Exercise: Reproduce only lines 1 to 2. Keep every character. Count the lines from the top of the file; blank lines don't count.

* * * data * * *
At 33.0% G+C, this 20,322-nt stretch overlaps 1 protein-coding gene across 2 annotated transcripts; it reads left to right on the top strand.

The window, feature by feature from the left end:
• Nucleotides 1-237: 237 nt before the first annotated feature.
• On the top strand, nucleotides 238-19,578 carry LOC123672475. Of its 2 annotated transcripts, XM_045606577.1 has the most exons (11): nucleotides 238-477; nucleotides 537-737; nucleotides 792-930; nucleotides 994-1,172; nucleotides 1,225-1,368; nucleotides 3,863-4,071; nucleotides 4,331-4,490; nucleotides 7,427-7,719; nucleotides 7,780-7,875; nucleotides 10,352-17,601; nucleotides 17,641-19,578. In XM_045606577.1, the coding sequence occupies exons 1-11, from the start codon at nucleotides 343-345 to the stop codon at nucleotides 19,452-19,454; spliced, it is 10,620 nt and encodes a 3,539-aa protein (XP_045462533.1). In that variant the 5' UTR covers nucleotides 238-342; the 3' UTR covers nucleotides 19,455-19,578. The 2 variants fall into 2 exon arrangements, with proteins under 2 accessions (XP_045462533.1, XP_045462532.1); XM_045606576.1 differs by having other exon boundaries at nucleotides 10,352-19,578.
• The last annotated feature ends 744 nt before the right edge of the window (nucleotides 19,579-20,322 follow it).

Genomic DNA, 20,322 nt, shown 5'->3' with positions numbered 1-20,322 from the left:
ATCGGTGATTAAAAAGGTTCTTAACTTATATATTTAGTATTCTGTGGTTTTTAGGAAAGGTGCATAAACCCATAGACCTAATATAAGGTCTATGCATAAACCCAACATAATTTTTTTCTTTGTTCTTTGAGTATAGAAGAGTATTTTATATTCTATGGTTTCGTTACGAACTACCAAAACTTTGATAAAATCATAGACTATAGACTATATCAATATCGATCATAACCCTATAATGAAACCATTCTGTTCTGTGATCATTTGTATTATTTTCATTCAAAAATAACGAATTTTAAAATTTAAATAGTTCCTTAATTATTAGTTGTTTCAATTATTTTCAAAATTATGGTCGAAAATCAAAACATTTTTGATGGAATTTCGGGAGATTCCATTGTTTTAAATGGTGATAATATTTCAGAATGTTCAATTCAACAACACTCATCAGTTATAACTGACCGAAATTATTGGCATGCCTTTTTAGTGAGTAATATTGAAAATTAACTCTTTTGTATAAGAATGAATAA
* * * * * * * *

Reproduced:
At 33.0% G+C, this 20,322-nt stretch overlaps 1 protein-coding gene across 2 annotated transcripts; it reads left to right on the top strand.

The window, feature by feature from the left end: